Procedures—To evaluate stability of serum cPLI concentration, an aliquot of each serum sample was stored at each of 4 temperatures between −80° and 24°C; samples were analyzed on days 0, 3, 7, 14, and 21. To determine the effect of long-term prednisone administration, pretreatment serum samples were obtained (days 0 and 14) and prednisone was administered (2.2 mg/kg, q 24 h, PO) on days 15 through 42, with serum samples obtained on days 28 and 42. Additional serum samples were obtained on days 56 and 70.

Results—Mean serum cPLI concentrations did not change significantly from day 0 to day 21 regardless of storage temperature. Serum cPLI concentrations in dogs after prednisone administration were within the reference range for all dogs at all time points, and results of repeated-measures ANOVA revealed that serum cPLI concentrations did not change significantly over time.

Conclusions and Clinical Relevance—Serum cPLI concentrations measured in canine serum samples stored at room temperature, in a refrigerator, or in a freezer at −20° or −80°C were stable for at least 21 days. Also, long-term prednisone administration to dogs did not significantly affect serum cPLI concentrations.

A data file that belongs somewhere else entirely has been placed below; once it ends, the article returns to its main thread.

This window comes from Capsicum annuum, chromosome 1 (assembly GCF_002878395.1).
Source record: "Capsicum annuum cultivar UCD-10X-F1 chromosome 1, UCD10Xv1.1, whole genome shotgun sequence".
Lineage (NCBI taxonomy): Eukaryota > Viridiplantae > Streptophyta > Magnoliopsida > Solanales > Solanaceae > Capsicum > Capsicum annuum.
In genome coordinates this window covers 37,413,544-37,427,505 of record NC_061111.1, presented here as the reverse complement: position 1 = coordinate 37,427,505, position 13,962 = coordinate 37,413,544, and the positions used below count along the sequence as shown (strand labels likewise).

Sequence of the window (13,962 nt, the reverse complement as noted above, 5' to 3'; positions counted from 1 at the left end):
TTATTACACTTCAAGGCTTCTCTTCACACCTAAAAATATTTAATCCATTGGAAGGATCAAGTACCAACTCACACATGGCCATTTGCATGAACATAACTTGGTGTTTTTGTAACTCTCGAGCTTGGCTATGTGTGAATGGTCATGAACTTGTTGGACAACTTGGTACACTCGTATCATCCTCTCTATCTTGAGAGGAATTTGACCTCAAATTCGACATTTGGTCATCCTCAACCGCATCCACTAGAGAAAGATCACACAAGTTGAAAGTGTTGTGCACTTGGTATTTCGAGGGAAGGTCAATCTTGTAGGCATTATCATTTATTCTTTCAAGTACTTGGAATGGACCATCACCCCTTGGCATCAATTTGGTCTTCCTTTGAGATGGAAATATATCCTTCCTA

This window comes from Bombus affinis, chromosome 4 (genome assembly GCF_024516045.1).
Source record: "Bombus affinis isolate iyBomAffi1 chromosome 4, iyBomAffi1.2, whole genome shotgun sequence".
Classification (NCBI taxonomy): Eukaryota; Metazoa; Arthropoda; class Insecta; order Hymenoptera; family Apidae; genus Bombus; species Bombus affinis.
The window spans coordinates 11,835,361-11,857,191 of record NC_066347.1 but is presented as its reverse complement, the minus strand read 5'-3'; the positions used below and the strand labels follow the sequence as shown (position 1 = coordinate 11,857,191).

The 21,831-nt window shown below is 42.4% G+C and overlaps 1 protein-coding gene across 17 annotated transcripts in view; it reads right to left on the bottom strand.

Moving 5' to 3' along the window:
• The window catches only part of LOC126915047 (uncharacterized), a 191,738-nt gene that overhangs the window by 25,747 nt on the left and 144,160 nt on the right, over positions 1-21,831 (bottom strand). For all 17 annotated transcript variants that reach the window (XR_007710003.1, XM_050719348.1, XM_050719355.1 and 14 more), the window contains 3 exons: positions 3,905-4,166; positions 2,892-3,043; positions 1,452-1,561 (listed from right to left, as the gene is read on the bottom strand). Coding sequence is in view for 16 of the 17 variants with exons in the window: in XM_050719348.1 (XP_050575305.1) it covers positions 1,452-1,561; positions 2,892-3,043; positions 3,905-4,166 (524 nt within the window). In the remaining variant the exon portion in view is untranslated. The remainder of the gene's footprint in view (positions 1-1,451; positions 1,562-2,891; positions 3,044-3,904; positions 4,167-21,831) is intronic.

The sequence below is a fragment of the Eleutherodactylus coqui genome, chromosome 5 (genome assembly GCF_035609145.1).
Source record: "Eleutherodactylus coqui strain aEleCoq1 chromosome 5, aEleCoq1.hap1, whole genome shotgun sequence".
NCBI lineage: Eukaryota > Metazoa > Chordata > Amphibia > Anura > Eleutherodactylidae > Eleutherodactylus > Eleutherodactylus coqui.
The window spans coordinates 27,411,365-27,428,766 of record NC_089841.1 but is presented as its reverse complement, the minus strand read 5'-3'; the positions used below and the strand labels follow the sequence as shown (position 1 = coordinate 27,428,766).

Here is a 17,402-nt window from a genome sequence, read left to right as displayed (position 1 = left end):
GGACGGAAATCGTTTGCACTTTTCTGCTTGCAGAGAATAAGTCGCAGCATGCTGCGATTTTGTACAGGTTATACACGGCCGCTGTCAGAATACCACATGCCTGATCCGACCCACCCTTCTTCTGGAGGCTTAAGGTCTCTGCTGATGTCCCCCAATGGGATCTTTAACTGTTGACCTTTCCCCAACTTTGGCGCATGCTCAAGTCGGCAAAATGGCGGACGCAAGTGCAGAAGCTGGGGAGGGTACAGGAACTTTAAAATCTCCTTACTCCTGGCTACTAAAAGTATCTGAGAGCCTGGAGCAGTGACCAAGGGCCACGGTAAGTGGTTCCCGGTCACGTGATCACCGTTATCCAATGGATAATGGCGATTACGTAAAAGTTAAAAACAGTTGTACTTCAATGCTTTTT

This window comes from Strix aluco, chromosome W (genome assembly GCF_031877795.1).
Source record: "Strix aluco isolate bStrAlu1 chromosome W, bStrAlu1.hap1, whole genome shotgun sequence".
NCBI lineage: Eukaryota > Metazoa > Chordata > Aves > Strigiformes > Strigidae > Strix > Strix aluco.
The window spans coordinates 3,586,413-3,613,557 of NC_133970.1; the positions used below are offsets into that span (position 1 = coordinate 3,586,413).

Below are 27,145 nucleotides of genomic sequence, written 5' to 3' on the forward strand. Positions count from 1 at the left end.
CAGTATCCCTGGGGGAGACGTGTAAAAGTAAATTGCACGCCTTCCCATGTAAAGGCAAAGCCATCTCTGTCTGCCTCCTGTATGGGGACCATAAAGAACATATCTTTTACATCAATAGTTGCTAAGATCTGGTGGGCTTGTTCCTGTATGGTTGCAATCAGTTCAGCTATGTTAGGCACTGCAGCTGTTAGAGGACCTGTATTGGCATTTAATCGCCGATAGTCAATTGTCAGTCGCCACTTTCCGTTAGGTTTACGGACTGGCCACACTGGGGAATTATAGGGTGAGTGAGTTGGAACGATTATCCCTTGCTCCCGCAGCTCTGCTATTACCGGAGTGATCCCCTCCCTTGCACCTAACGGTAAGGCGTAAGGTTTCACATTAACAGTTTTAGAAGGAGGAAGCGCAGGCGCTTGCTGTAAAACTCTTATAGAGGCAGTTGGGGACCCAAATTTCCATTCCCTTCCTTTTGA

Full access
in American Journal of Veterinary Research

(culture and identification of bacteria) are less common. 1 Centrifuges (fixed-angle, swinging-bucket, and micro-Hct types), refrigerators, non–frost-free freezers, automated benchtop hematology and biochemistry instruments, and microscopes are among the

Full access
in Journal of the American Veterinary Medical Association

Chemistry Analyzer; Diamond Diagnostics Inc) for the measurements of BUN, creatinine, and phosphorus. Additionally, plasma or serum samples were frozen in a –70 °C freezer and later shipped in a single shipment on dry ice to an external laboratory (Idexx

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in Journal of the American Veterinary Medical Association

, tendon explants were snapfrozen and powdered in a freezer-mill d under liquid nitrogen prior to extraction of RNA. Following extraction, the RNA was purified over RNA-specific purification columns e and the quality assessed via UV spectrophotometry and

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in American Journal of Veterinary Research

the same time they collected their routine test samples. All milk samples collected by the 3 milk buyers were frozen at −20°C and were stored frozen without thawing at their milk collection locations (n = 3; 1 collection point/buyer) in freezers

Full access
in Journal of the American Veterinary Medical Association

were then stored in a freezer at −25°C at the blood bank. All freezers were human-grade equipment that were regularly calibrated with automated temperature monitoring systems. Units of plasma were obtained from the donor dogs. These units initially

Full access
in American Journal of Veterinary Research

concentration is a minimum of 200 ng/ML. Stocks of DNA are stored at −20°C in freezers used only for this purpose; these freezers have an emergency backup power supply. Data Management At our facility, signalment, DNA information, and disease

Full access
in Journal of the American Veterinary Medical Association